We recognize the external world through the neuronal representations in our brain. How the neuronal representations are organized and used has been most intensively investigated in terms of visual features of objects. Recordings of single-neuron activities in monkeys have revealed that neuronal representations of objects are sequentially elaborated through the cortical hierarchy in the primate occipito-temporal lobe. The conventional view posits that representations of a “novel” feature that constitutes a given object would emerge and become prevalent in one of the areas in the cortical hierarchy.
In this study, Professor Yasushi Miyashita, Project Lecturer Toshiyuki Hirabayashi and their colleagues at the University of Tokyo Graduate School of Medicine’s Department of Physiology tested another possibility, the precursor-code creation and subsequent proliferation hypothesis: when a novel feature representation becomes prevalent in a given cortical area, a small number of “precursor-codes” are created as a result of computations in a microcircuit in a hierarchically prior cortical area. Then the precursor-code is transferred to the next area, where the representation “proliferates”, and becomes prevalent.
To test this precursor-code creation and subsequent proliferation hypothesis, it is necessary to identify the neuronal process that generates such precursor-codes. However, this was not possible with the conventional experimental approach of single-neuron recording, because analysis of neuronal circuit operation is required, which has long been a critical and challenging issue in brain science.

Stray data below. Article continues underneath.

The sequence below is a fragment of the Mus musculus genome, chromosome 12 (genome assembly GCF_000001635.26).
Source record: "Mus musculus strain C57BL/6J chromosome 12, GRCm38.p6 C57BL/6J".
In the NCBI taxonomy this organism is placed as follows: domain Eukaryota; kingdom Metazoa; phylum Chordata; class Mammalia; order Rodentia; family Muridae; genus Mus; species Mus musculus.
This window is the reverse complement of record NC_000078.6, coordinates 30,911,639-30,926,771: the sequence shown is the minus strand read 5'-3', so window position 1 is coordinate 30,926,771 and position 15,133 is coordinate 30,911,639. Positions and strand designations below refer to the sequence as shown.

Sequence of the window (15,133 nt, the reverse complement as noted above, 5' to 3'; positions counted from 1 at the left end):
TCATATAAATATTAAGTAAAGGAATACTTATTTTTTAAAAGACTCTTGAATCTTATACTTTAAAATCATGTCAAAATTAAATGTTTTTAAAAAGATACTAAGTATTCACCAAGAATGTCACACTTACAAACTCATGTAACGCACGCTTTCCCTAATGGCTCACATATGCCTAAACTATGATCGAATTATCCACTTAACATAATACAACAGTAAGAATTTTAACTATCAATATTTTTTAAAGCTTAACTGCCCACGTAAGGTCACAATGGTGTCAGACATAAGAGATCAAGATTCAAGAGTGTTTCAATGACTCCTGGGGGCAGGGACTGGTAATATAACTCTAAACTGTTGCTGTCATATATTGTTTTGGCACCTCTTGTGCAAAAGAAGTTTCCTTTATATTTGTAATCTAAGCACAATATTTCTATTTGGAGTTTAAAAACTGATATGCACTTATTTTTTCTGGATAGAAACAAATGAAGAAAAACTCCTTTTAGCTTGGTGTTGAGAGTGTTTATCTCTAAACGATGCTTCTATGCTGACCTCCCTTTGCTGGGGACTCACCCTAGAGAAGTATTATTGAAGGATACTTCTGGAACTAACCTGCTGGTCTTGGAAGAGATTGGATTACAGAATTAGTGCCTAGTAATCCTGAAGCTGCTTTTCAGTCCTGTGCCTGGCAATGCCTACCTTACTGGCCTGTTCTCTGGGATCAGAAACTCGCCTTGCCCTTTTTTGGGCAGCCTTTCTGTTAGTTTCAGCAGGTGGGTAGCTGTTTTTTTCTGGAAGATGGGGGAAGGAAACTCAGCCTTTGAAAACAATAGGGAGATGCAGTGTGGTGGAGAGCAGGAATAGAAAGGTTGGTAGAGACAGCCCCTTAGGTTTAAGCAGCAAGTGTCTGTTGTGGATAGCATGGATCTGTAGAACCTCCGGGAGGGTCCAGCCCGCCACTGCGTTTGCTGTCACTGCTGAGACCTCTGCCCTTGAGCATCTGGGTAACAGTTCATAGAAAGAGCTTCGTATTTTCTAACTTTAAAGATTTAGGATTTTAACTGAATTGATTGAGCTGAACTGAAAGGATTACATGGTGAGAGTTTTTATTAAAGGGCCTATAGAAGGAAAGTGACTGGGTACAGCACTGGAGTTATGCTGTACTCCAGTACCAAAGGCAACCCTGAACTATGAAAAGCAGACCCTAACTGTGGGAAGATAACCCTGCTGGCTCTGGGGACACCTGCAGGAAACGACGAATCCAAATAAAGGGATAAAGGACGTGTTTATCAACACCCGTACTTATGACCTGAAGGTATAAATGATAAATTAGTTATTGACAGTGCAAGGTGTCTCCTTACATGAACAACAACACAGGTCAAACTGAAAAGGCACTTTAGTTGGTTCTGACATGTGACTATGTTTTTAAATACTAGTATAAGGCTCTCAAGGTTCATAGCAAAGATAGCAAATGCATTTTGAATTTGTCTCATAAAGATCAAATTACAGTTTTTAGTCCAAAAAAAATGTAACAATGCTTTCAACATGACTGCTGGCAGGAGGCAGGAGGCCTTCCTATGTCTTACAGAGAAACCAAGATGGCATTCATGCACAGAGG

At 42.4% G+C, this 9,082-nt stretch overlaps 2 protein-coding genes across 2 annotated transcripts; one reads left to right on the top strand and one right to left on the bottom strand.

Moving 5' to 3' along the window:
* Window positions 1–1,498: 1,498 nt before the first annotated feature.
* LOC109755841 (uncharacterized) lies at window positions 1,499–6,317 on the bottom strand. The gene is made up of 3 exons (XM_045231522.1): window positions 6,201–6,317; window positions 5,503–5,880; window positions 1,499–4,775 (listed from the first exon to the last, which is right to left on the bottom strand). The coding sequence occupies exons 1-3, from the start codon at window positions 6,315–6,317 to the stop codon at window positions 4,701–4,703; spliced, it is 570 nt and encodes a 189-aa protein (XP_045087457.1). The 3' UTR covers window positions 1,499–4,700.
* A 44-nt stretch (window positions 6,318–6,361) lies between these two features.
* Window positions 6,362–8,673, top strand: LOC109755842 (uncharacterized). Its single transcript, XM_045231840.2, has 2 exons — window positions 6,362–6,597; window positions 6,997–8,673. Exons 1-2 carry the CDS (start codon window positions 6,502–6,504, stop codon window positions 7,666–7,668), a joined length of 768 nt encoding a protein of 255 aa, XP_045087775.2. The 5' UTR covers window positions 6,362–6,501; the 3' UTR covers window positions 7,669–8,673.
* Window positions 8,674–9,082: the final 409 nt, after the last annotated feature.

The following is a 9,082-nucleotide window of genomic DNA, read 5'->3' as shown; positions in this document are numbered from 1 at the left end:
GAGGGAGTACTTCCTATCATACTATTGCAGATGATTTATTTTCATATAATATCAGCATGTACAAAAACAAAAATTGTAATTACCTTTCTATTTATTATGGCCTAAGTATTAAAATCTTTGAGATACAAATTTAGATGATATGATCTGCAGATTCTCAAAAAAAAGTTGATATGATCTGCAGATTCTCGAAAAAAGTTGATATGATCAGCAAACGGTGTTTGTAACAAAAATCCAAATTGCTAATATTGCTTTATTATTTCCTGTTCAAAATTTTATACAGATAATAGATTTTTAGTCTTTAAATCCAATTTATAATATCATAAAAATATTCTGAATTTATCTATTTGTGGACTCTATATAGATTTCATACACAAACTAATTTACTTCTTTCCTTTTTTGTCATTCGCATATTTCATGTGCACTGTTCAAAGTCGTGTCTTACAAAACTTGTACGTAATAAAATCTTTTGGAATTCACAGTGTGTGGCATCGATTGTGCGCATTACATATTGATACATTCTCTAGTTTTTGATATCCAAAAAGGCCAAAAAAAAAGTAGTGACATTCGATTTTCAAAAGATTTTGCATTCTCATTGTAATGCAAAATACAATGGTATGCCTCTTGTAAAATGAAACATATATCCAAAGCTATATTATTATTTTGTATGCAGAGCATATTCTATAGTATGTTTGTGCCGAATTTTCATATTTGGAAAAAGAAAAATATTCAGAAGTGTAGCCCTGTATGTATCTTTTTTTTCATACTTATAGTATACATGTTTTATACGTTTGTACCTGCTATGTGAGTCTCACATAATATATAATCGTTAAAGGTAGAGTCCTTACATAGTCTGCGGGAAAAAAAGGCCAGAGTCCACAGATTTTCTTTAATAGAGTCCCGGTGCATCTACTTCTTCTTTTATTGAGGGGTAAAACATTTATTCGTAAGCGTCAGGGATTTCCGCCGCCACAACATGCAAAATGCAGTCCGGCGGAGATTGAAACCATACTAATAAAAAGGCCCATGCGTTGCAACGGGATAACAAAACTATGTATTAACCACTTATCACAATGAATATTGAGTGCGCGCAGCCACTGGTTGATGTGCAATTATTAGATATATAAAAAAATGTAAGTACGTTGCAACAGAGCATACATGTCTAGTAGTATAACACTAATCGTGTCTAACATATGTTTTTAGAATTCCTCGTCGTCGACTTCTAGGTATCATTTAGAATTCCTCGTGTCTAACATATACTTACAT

In the present study, the researchers conducted simultaneous recordings from multiple neurons in each of two successive areas, TE and 36, of the macaque inferior temporal cortex. They examined the neuronal microcircuit that generates the representations of object-object association, and demonstrated that their hypothesis holds true.
The present findings support the precursor-code creation and subsequent proliferation hypothesis as a theory of the organizational principle of neuronal representations. This theory is distinct from the conventional view in the sense that computation across different levels of the cortical hierarchy is essential for generating a feature representation.
Thus, it may facilitate the development of a computer database with a similar hierarchical structure. The researchers’ previous studies have demonstrated that the neuronal representation in the temporal cortex not only mediates the recognition of the external world but also serves as the database of internally accumulated long-term memory.
Because controlling only a small number of precursor-codes would exert a substantial effect on the representation in the higher-order area, it is expected that these findings might lead to the improvement of medical care for people with diseases related to cognitive and/or mnemonic processes mediated by internal cortical representations.
Source: University of Tokyo